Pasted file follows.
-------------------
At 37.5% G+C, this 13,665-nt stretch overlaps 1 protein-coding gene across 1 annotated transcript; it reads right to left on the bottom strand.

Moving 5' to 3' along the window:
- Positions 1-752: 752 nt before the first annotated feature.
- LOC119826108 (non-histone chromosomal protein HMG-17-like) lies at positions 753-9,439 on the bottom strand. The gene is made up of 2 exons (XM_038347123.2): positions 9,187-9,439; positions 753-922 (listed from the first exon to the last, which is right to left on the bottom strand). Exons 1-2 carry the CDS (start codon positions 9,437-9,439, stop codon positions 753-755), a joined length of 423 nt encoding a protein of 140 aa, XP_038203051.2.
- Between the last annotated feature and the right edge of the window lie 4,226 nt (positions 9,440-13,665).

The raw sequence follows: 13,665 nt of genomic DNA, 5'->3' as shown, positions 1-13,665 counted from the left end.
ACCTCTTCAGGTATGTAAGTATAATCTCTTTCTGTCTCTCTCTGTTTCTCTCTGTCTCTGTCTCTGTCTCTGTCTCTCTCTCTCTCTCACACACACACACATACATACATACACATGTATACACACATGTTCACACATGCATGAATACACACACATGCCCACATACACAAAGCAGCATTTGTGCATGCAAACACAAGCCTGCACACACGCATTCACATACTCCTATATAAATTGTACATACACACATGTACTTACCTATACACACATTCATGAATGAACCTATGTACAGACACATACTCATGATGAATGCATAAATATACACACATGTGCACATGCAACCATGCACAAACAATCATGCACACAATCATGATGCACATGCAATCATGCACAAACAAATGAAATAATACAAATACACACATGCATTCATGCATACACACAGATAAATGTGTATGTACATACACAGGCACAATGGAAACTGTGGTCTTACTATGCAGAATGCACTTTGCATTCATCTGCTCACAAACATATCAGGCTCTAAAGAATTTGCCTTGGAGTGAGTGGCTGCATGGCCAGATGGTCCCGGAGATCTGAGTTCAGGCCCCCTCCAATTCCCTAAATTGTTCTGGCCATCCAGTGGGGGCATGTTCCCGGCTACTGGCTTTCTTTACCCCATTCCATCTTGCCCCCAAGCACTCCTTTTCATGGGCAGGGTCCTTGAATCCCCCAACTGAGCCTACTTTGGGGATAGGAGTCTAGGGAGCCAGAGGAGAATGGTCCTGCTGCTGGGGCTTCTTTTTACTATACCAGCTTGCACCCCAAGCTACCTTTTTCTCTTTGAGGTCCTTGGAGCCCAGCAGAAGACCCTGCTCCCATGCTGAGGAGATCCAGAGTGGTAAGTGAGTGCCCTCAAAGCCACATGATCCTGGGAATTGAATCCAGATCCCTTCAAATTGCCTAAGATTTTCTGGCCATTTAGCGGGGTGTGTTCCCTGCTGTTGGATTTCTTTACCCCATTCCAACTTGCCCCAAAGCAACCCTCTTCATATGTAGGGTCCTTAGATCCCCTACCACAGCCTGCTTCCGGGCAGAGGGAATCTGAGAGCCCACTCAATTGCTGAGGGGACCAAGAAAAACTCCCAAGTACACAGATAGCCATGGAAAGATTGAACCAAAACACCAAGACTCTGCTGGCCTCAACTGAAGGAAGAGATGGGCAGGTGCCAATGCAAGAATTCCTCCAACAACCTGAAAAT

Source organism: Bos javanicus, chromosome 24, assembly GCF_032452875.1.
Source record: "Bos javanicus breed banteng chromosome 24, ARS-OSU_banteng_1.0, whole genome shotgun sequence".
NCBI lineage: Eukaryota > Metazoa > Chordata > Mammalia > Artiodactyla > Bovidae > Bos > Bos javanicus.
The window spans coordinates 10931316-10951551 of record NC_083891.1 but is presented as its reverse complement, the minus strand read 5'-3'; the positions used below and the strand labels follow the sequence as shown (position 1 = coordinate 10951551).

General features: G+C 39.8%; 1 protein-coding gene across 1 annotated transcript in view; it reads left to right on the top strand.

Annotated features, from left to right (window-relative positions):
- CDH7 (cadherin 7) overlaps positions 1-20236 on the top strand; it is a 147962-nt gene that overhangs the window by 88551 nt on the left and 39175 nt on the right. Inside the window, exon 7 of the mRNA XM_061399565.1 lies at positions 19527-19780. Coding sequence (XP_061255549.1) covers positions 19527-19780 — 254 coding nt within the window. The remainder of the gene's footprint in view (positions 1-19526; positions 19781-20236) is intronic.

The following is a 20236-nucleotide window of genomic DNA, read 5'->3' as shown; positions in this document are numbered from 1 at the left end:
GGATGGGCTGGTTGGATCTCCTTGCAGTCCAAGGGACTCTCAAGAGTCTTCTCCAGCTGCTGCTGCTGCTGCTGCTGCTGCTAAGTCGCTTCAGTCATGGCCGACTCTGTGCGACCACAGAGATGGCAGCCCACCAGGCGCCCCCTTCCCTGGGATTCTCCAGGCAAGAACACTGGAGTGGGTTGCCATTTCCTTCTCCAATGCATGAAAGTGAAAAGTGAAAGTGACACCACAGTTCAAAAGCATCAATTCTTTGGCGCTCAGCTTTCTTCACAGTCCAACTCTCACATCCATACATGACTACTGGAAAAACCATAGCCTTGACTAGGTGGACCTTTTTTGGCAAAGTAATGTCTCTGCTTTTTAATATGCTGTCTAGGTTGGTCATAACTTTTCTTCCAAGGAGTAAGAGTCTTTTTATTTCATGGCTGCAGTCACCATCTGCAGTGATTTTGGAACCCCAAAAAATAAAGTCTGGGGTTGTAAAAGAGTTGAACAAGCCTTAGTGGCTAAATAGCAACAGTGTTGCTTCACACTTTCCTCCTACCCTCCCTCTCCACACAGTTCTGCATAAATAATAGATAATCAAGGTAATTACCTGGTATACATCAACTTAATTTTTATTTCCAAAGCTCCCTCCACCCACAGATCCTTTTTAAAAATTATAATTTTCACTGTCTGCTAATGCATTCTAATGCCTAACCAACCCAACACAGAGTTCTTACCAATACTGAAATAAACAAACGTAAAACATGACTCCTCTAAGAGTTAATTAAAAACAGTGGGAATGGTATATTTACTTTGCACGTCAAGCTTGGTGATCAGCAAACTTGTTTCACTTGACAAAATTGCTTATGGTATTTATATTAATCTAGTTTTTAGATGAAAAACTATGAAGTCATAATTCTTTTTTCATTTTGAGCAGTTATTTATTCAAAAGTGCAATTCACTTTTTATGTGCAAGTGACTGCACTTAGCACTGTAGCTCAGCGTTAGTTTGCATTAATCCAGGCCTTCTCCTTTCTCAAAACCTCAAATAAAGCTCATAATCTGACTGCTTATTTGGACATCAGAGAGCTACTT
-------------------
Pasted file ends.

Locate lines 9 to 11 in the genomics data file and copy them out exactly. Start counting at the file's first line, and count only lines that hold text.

Source record: "Bos javanicus breed banteng chromosome 24, ARS-OSU_banteng_1.0, whole genome shotgun sequence".
NCBI lineage: Eukaryota > Metazoa > Chordata > Mammalia > Artiodactyla > Bovidae > Bos > Bos javanicus.
The window spans coordinates 10931316-10951551 of record NC_083891.1 but is presented as its reverse complement, the minus strand read 5'-3'; the positions used below and the strand labels follow the sequence as shown (position 1 = coordinate 10951551).